The vegetable industry is pleased to see action from the Federal Government to help curb the levels of illegal dumping occurring in Australia, says AUSVEG. Prime Minister Julia Gillard has committed the government to act upon key recommendations in the Brumby anti-dumping review and establish an anti-dumping commission.
“The Australian vegetable industry like those in the manufacturing sector, have borne the brunt of actions by foreign countries to subvert the ideals of free trade,” said AUSVEG Public Affairs Manager William Churchill.
AUSVEG is the National Peak Industry Body representing Australia’s 9,000 vegetable and potato growers.
“Trade as a tool is helpful to everyone when we operate on a level playing field, but some foreign countries bend the rules subsidising industries to stamp out competition. This doesn’t just create an unequal playing field it’s more akin to a tectonic plate driving over the playing field. That’s the level of inequality we’re dealing with,” said Mr Churchill.
The Australian vegetable industry was involved in the consultation process as part of the Brumby anti-dumping review.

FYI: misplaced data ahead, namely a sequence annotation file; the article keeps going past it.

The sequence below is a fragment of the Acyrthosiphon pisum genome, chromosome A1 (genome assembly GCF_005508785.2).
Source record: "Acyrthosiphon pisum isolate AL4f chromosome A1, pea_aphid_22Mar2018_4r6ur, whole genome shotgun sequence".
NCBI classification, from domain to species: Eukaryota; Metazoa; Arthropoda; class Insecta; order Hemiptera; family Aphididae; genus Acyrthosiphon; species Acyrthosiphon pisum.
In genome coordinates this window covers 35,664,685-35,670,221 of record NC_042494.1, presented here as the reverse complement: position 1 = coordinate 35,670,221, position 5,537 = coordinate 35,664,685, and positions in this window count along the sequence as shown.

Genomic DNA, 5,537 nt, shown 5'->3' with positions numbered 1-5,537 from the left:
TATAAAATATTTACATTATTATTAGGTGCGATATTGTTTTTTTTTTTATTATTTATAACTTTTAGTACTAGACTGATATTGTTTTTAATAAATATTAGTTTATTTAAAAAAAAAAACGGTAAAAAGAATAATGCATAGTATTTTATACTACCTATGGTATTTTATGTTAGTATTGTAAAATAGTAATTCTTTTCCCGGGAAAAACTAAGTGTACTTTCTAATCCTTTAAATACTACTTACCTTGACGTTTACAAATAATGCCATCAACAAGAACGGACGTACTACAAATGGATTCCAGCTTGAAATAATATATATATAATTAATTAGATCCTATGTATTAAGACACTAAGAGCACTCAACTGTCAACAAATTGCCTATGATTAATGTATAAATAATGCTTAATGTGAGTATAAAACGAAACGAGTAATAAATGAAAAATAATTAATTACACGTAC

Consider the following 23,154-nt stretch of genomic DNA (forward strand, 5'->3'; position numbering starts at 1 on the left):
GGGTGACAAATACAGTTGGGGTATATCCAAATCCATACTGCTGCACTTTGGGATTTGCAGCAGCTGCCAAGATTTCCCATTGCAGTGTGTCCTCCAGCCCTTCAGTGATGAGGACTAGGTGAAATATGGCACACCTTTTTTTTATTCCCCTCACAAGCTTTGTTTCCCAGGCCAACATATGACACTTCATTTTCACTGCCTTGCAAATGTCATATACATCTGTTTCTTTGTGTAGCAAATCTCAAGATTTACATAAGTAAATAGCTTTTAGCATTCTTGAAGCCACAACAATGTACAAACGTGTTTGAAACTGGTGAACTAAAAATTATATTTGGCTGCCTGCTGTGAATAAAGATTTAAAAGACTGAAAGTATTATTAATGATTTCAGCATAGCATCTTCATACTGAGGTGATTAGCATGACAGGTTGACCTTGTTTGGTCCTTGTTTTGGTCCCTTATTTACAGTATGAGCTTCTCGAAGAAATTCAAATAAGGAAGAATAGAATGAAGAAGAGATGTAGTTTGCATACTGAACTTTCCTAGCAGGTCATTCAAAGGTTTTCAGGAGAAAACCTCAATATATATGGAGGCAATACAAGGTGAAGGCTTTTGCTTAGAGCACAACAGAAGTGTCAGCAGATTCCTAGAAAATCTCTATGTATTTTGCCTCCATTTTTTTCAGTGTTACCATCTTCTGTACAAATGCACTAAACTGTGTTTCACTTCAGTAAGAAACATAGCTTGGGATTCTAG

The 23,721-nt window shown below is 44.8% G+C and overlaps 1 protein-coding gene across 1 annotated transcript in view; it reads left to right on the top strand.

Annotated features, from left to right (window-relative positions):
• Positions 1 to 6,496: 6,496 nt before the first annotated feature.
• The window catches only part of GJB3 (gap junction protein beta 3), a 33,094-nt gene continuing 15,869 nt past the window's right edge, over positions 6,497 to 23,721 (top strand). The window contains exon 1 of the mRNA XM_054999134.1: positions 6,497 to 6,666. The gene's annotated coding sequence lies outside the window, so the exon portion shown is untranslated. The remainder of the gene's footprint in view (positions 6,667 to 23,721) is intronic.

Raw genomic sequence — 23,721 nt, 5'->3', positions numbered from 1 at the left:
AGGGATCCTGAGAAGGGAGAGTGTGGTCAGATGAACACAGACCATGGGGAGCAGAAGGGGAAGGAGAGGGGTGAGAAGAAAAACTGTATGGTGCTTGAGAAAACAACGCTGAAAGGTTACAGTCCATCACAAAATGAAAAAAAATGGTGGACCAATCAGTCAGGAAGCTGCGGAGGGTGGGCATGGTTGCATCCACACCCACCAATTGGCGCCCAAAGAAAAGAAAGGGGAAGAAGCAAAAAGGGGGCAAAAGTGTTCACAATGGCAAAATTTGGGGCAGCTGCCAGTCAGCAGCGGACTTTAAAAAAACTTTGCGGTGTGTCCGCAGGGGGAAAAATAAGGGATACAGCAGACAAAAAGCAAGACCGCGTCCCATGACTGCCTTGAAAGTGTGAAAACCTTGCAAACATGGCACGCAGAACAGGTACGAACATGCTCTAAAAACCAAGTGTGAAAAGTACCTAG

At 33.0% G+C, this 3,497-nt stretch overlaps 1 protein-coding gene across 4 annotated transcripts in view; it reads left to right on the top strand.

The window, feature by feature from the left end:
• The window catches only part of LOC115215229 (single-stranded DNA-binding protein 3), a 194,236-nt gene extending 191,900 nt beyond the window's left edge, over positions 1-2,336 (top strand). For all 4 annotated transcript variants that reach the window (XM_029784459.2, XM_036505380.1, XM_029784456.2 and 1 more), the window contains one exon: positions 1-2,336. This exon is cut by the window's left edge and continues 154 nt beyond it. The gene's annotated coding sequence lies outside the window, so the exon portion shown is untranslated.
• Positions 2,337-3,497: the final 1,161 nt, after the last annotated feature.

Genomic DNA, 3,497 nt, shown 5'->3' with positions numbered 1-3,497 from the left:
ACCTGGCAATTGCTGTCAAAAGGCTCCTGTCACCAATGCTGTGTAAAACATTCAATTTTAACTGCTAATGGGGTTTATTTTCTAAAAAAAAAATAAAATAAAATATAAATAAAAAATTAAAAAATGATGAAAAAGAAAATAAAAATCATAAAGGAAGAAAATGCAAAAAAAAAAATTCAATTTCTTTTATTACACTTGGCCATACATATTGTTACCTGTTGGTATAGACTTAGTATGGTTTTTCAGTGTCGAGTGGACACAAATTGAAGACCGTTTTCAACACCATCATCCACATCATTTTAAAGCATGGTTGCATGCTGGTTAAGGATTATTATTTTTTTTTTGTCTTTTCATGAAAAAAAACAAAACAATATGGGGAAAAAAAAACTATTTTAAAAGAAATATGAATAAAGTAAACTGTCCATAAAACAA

“It was ghastly to see the number of Australian industries that are being bludgeoned by these unconscionable and unfair practices. In addition to the food industry, similar situations are being seen in the glass, steel, aluminium, chemical and paper industries. It should be applauded that steps are now being taken to establish an outfit capable of pursuing those who are causing injury to Australian industry,” said Mr Churchill.
Earlier this year during a study mission to Europe AUSVEG received a briefing on the European horticulture industry. In the Netherlands and Belgium growers are receiving subsidies from the European Union to the tune of 23%.
“Not one cent of subsidy goes into Australian grower’s pockets. The facts of life in this country are if you’re inefficient or you aren’t smart about your business, you’ll go bust. It’s life on the edge for many growers. Continually we are asked to charge less for produce and accept higher costs of production.”
“To then be expected to compete against imported goods dumped here at a fraction of their true value is offensive. Hopefully, with the establishment of the new anti-dumping commission, a long term change of government policy will reflect that if free trade agendas are to be pursued then all players must be using the same rulebook,” said Mr Churchill.